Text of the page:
During the time period between the betrothal and the feast, the bridegroom will be preparing the new home for his bride as John 14:2-3 says, “In My Father’s house are many dwelling places; if it were not so, I would have told you; for I go to prepare a place for you. If I go and prepare a place for you, I will come again and receive you to Myself, that where I am, there you may be also.” He then waits for his father to tell him when to go get his bride. In Matthew 24:36, “But of that day and hour no one knows, not even the angels of heaven, nor the Son, but the Father alone.”
The signs of the times
At the same time, the bride is preparing for the wedding ceremony, finding the needed linens for the dress. This speaks about the believer following the apostle’s instructions, “not as in my presence only, but now much more in my absence”, working out his salvation with fear and trembling (Philippians 2:12). As the signs of the times suggest Jesus’s return is near, he is “on the alert, for you do not know which day your Lord is coming” (Matthew 24:42). Jesus challenged His disciples in this passage to be ready.
At a time determined by the Father, Jesus will return for His bride, “For the Lord Himself will descend from heaven with a shout, with the voice of the archangel and with the trumpet of God, and the dead in Christ will rise first. Then we who are alive and remain will be caught up together with them in the clouds to meet the Lord in the air, and so we shall always be with the Lord” (1Thessalonians 4:16-17). The bride of Christ are those both alive and dead at His appearing. Just as the bridegroom carries his bride to the wedding chamber, so the bride of Christ will be “caught up together” in the clouds.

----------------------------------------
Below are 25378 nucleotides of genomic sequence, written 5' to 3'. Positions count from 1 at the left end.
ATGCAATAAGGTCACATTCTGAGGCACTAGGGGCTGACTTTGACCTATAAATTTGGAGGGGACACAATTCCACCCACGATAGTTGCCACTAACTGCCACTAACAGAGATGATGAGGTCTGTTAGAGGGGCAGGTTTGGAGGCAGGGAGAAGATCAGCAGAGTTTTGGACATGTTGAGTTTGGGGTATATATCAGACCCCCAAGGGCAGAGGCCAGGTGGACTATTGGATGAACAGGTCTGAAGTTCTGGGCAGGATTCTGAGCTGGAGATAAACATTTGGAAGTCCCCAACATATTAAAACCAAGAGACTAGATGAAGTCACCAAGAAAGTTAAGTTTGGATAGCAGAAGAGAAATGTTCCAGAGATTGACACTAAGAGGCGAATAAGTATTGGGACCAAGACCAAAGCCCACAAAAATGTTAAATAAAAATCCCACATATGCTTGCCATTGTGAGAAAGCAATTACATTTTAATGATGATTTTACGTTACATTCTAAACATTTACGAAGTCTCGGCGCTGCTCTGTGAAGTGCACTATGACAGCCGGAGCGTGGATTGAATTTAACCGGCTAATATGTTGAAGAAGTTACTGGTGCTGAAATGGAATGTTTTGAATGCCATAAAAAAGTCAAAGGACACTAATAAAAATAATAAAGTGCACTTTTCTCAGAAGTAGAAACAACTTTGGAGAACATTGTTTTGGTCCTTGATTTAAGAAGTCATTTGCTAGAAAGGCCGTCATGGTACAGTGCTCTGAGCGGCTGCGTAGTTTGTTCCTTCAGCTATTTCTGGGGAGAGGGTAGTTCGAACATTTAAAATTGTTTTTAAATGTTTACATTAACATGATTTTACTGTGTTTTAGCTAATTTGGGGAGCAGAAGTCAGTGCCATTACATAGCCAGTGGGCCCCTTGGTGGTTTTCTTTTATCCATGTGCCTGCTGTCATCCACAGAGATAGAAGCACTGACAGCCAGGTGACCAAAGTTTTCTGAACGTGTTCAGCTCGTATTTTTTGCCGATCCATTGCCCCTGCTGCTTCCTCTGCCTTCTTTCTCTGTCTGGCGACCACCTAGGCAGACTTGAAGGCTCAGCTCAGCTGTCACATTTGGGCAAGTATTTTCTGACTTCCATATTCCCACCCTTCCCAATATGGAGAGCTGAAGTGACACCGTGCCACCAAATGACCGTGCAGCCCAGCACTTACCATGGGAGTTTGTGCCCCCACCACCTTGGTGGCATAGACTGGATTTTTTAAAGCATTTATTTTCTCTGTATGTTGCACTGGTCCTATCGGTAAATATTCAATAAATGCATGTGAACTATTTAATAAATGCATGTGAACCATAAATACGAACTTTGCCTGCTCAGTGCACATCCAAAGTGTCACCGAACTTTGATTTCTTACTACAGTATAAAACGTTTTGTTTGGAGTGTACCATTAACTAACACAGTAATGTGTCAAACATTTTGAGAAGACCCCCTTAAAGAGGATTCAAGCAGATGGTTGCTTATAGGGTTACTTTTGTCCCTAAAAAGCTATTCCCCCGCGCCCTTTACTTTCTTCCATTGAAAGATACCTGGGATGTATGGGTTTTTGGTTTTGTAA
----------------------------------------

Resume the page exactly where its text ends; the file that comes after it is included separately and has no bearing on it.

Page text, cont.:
The oil and the Holy Spirit
It was important that the bride and her maids to make sure to have oil to light the lamps. The oil is a reference to the anointing and the Holy Spirit. For the bride to be allowed to enter the chamber, she needed the oil of the Holy Spirit. The message that Jesus gave to His disciples in Matthew 25:1-13 about ten virgins speaks to this principle. Five of the ten virgins were prudent to bring flasks of oil while the others did not. Only those with oil were allowed into the wedding feast. A Galilean wedding would last for seven days, so the door would be shut for seven days. This speaks of a pre-tribulation rapture since, in this context, the seven days represent the seven year Great Tribulation. Jesus warns His disciples in verse 13 to be on the alert. There are a number of interpretations about who each of these two groups of virgins are, but my conviction is that the prudent virgins are true believers in Jesus, having received the Holy Spirit as a promise (Ephesians 1:13-14) while the others are the Jews, who were not yet willing to recognize Jesus as their Messiah. They will get another chance during the Great Tribulation.
As believers in Christ, His bride, we are challenged to realize that our future home in heaven is being prepared and He is coming soon to receive us so that we can begin to enjoy all the blessings promised to us as new covenant believers, including an inheritance. Preparation requires us to be ever conscious of His imminent return as Titus 2:13-14 encourages, “looking for the blessed hope and the appearing of our great God and Savior, Christ Jesus, Who gave Himself for us to redeem us from every lawless deed, and to purify for Himself a people for His own possession, zealous for good deeds”.